“We hope there will be reconsideration. We will continue to mount strong arguments in defence of the Australian industry, and will maintain our right to apply all possible sanctions or opportunities in terms of seeking to resolve it, using the normal pathways through China’s domestic systems or the WTO (World Trade Organisation) if we need to.”
WTO anti-dumping rules
Senator Birmingham said every nation had a right to use anti-dumping mechanisms to counter trade distorting practices that caused potential damage to their industries, but “in a fair and square way”.
“Our gripe is not that China has used an anti-dumping mechanism against Australia, our concern is that in using that anti-dumping mechanism we don’t believe the findings of the case, or the way in which the case was heard, have given due credence and consideration to the evidence that was presented by Australia clearly demonstrating that our producers aren’t subsidised and don’t dump their product in the Chinese market,” he said.
Delayed WTO dispute resolution
Senator Birmingham expressed his frustration that disputes brought before the WTO, while required to be resolved within 12 months, routinely took much longer.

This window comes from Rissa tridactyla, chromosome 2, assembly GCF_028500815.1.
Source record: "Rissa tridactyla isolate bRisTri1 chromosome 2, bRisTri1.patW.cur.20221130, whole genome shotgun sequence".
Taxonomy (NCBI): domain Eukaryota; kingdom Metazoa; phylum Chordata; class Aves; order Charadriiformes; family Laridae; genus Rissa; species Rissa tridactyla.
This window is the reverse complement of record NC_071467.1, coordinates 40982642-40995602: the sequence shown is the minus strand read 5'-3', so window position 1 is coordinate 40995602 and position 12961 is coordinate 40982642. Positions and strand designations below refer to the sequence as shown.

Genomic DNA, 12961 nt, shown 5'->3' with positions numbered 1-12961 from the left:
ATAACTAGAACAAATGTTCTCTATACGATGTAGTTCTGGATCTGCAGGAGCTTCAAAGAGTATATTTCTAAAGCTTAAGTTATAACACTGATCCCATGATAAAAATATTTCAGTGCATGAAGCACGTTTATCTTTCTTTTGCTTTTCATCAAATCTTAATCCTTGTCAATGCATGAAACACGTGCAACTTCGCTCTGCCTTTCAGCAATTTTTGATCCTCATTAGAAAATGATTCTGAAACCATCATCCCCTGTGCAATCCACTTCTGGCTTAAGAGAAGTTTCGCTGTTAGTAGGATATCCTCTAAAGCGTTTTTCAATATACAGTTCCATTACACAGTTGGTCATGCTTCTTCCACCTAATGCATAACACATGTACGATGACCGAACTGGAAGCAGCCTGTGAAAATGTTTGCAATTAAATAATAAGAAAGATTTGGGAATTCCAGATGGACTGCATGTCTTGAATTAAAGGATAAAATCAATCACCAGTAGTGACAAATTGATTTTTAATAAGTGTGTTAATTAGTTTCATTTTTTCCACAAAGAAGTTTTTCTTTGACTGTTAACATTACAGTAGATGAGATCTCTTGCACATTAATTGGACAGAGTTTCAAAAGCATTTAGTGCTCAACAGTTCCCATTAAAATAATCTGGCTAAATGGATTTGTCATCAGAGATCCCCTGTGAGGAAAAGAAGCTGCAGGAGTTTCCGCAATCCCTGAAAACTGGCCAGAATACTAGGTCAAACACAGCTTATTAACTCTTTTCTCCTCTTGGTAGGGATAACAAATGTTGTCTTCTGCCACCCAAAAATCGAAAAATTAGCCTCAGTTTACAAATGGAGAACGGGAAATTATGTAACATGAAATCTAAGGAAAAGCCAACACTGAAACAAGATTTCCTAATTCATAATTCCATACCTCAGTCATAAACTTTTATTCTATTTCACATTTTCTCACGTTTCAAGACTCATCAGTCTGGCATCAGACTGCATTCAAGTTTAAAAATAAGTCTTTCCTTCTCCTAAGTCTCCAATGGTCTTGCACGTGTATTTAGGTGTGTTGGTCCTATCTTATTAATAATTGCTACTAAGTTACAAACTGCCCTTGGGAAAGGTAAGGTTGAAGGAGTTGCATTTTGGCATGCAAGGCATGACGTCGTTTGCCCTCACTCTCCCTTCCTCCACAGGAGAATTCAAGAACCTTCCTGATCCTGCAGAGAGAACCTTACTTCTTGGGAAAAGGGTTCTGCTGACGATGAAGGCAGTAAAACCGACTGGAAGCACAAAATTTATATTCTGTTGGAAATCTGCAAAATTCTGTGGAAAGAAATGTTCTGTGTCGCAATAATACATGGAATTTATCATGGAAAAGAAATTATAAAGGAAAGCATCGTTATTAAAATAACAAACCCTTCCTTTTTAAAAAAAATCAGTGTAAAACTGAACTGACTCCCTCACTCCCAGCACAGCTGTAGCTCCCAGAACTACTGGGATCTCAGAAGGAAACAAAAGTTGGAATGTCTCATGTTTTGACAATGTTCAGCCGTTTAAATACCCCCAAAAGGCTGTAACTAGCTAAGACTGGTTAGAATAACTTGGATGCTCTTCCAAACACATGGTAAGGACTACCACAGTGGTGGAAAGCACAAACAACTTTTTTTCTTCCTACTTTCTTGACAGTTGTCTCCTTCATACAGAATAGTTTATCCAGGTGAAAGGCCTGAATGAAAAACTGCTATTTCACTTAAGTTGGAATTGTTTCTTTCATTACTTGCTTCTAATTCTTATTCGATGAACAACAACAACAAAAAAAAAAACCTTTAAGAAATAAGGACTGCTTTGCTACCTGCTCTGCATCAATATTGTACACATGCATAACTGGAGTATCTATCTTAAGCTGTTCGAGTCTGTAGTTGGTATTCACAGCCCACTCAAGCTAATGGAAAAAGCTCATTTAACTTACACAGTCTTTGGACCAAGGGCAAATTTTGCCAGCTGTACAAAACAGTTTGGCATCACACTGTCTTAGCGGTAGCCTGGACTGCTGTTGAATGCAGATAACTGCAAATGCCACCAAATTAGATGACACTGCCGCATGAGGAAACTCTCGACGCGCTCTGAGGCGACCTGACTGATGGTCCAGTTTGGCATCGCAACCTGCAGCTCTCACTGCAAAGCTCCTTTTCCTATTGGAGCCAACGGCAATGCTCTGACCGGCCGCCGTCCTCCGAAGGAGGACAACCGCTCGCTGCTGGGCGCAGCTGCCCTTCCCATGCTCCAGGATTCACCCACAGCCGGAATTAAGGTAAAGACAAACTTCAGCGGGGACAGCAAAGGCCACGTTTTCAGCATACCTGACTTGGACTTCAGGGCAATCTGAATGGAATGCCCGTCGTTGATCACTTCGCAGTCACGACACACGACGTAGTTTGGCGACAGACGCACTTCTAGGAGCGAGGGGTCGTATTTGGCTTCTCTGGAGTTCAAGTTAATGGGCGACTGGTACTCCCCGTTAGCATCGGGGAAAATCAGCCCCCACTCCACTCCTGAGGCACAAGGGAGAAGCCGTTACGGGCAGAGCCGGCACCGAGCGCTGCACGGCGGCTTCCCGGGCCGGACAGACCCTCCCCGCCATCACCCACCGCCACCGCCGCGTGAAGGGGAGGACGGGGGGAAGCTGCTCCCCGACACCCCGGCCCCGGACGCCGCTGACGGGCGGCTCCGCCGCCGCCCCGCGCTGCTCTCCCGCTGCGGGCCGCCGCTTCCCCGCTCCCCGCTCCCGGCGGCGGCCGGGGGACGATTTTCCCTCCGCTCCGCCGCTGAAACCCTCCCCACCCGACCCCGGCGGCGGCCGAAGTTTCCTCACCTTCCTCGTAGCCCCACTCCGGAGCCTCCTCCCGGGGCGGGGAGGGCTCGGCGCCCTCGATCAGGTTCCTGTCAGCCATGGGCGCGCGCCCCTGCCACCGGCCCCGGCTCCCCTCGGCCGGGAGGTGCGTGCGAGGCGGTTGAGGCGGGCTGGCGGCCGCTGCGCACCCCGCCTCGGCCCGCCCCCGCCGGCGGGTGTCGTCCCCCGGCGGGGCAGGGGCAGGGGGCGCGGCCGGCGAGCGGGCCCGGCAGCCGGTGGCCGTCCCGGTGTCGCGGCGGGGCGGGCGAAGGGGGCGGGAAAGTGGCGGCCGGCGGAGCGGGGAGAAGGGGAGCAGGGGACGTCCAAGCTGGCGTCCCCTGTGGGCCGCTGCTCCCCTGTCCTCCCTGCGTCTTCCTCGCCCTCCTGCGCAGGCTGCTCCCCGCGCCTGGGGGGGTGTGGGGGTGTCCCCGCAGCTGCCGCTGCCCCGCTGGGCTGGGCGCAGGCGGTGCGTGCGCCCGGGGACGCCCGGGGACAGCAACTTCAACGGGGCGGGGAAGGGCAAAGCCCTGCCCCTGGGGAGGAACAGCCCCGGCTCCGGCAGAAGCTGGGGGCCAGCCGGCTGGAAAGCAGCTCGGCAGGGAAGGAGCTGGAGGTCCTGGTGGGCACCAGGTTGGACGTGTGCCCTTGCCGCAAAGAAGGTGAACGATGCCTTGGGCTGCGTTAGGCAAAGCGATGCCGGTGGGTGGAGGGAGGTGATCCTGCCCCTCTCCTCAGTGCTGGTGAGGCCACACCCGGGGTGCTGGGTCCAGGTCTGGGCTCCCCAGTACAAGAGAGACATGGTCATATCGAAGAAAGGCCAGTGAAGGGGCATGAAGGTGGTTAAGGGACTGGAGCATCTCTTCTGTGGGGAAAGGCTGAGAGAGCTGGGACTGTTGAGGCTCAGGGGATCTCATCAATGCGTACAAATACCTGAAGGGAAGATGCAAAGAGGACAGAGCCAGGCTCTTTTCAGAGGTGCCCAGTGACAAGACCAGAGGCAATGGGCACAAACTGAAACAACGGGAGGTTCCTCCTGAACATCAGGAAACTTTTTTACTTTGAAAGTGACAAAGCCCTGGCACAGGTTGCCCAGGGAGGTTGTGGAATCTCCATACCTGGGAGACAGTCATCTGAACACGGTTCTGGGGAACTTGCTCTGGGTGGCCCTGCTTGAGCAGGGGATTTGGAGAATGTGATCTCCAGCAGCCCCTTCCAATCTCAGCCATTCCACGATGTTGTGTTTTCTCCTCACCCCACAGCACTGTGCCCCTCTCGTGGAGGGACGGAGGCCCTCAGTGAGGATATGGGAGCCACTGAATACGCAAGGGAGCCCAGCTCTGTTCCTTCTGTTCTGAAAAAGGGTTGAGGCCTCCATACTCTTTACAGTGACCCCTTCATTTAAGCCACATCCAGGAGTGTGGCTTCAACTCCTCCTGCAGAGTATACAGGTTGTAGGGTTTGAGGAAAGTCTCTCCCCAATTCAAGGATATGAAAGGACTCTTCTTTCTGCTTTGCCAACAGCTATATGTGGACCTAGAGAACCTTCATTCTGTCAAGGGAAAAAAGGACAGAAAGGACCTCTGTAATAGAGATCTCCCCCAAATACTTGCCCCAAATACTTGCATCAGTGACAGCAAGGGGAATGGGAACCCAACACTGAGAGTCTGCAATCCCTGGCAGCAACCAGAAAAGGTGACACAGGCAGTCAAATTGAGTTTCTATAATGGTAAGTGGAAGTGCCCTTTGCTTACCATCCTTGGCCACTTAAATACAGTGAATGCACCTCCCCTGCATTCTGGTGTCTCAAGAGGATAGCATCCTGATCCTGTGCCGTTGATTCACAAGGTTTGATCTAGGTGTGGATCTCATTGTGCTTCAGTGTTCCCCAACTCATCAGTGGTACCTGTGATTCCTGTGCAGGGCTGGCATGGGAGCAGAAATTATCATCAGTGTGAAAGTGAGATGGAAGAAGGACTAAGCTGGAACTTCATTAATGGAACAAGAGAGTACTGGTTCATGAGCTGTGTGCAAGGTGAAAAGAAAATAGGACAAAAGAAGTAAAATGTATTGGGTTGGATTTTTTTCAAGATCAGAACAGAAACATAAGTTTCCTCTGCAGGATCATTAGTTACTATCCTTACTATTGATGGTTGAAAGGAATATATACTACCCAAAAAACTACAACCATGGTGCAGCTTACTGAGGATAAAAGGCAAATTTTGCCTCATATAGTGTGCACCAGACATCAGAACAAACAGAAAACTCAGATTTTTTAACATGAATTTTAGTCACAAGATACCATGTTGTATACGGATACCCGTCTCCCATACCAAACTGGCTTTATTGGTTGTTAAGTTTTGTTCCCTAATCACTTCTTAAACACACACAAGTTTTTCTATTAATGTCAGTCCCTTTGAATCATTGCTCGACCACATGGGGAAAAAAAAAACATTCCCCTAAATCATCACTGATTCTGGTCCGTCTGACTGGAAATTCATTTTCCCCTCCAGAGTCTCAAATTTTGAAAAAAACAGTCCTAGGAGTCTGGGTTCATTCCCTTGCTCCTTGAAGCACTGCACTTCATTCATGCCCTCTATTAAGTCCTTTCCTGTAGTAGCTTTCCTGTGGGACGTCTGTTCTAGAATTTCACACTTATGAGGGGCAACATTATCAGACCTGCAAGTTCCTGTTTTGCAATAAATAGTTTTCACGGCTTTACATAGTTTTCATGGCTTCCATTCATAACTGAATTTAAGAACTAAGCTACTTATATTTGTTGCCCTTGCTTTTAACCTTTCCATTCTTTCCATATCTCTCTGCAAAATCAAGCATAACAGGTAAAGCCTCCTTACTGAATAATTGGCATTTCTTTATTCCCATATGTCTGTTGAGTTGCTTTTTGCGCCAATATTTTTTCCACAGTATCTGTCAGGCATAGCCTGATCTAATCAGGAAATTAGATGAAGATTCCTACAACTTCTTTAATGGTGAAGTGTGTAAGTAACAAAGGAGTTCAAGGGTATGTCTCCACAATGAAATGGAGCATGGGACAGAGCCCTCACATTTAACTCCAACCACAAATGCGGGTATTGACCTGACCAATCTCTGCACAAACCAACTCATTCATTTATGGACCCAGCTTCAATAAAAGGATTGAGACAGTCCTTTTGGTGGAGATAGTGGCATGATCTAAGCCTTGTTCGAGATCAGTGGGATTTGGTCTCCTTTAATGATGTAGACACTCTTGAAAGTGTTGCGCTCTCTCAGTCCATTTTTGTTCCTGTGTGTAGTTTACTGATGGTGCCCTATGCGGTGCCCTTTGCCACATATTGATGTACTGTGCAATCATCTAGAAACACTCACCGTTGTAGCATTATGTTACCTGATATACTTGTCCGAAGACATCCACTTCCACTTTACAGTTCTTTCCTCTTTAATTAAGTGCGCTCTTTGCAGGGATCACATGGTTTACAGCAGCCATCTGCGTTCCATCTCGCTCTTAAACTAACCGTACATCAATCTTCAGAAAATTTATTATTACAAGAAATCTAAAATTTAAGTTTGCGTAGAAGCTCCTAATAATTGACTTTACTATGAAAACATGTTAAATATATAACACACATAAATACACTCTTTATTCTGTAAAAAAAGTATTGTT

“The processes of the WTO are intensely frustrating in terms of the time it can take to see a matter completed and resolved through all of the appeal processes,” he said.
“We share concerns about the way it has been functioning, the mission creep it has been having and certainly the lack of timeliness in terms of the resolution of disputes.”
Meat processing plant suspensions
Senator Birmingham said the suspension of four Australian meat processing plants by China was based on highly technical decisions “made as a result, allegedly, of failures in terms of quarantine or customs requirements”.
“It is extremely disappointing the suspensions occurred with no real warning,” he said.
“Our authorities are working closely with the companies involved and with the Chinese authorities to try to resolve these issues as quickly as possible.
“We have been down this path before when we had a cluster of even more processors suspended a few years ago, so we understand what is necessary to demonstrate that sound rectification plans are in place, that all the rules are being adhered to.
“We trust that when that evidence is provided to China they will respond swiftly and hopefully reinstate the licences for those processing facilities.”
Indonesia trade opportunities
On a positive note, Senator Birmingham said the Indonesia-Australia trade agreement to come into force on July 5 would be a great boost for Australian agriculture.
“It will allow more than 99 per cent of Australian exports to Indonesia by value to enter duty free, or under significantly improved preferential arrangements,” he said.
“Some examples are 575,000 head of live cattle will be able to enter Indonesia duty free in year one. 500,000 tonnes of feed grains will be duty free in year one. Indonesia is committed to guaranteeing automatic issuance of import permits for live cattle, frozen beef, sheep meat and feed grains.”